posted by Solomon at 12:57 PM on May 18, 2015 [2 favorites]


The first season of DS9 isn't bad, certainly leagues better than TNG's first season. But the show was finding its way, and there are a lot of episodes that just kind of muddle through premises they would have done better later. This, IIRC, is one of those. (There are also episodes that are fanciful in ways that don't fit the later show, like the one where O'Brien has to tell the story every night so the cloud monster won't kill everybody. Not a terrible episode, but it feels like a different show.)

I think one of the most impressive things about DS9 is how few truly bad episodes there were. The one everybody agrees on is the Move Along Home one, with the board game. But I suspect even that is fun to rewatch, if you adjust your expectations. They started OK-to-pretty-good and got a lot better.

Dax takes a while to click, and she is probably never going to be the character some people want her to be. She gets more feisty and proactive later and gets into Klingon combat and stuff, but she is at heart kind of a passive observer. And that makes sense in some ways. She has lifetimes of experience, as various men and women, and she has seen it all. It would make sense that she sits back and smirks a lot, and isn't as active or rash as Kira for instance. If you want a woman who takes no shit ever, Kira's the girl. But Dax is very, very old, at the same time that she's a 28-year-old woman. I'm not saying the character is handled ideally here, but I think you need to adjust your expectations with her in some ways. Dax is almost like a tree or something, and it takes the writers a while to figure out what to do with her. But they do figure it out.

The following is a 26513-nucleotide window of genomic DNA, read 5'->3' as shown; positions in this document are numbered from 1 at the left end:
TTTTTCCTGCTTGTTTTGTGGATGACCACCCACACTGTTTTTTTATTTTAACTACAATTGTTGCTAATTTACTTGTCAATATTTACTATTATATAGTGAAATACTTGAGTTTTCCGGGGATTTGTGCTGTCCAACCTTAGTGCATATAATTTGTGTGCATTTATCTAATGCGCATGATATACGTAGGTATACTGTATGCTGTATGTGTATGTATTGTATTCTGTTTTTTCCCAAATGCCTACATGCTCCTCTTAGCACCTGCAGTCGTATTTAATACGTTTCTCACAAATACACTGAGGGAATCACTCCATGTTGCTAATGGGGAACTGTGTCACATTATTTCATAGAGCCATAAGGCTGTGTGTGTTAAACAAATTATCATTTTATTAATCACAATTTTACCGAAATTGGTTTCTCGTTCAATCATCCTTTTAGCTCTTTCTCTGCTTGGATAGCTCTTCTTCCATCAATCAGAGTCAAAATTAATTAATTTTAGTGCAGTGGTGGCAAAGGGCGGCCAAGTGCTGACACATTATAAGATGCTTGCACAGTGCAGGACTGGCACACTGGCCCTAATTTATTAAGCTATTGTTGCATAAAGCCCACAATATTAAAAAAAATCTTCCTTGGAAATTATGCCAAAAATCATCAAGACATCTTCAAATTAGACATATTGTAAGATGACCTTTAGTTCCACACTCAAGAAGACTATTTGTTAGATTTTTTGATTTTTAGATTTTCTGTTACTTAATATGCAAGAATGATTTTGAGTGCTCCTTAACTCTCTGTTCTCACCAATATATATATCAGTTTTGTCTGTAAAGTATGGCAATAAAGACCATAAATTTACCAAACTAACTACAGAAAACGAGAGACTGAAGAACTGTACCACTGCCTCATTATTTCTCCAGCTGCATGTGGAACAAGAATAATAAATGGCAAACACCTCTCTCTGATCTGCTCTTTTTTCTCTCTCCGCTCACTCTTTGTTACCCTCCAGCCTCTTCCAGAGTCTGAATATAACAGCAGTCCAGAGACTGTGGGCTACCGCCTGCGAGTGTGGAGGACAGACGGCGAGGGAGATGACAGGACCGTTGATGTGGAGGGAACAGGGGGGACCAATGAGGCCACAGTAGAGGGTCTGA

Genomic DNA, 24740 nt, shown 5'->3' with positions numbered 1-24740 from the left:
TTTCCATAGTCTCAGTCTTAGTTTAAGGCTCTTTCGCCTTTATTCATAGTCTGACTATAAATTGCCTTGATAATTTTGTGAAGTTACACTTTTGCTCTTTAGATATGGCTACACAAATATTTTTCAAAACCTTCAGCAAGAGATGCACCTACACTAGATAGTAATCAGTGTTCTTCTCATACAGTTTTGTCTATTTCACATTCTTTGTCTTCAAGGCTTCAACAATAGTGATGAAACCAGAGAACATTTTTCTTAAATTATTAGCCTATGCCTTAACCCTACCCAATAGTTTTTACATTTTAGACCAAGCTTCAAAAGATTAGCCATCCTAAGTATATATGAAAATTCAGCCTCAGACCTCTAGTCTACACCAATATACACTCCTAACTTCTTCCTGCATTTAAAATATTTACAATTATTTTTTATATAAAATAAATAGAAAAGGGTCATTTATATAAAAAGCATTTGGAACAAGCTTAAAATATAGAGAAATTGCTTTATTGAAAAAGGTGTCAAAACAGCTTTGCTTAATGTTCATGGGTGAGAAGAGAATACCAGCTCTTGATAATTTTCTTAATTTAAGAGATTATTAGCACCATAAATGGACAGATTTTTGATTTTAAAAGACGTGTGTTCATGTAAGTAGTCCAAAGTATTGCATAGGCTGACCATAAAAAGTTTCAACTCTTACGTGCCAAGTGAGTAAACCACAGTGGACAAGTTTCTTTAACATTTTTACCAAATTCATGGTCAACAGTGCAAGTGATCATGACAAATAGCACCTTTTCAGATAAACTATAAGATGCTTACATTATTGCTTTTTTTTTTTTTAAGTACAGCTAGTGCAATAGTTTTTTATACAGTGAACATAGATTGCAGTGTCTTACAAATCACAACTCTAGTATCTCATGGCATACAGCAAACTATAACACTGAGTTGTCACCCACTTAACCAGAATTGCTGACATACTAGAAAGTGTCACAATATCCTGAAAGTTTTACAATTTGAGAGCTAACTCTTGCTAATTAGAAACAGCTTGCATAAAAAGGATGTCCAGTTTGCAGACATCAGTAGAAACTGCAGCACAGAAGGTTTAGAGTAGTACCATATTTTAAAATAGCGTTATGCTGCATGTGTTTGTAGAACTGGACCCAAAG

posted by Ursula Hitler at 8:26 PM on May 18, 2015


Gotta' admit, I don't really like this episode, so there'll be more complaints/nit-picks than I usually try for, but:

I agree with the above: like a bad episode of TNG in that there are no real lasting consequences and continuity is splotchy at best.

How can you commit treason against a society you're not a part of? Crimes against the state, sure... but isn't treason particularly heinous because crimes against the government/sovereign/etc charged with your protection are considered worse than just going after a government because you don't like/agree with them?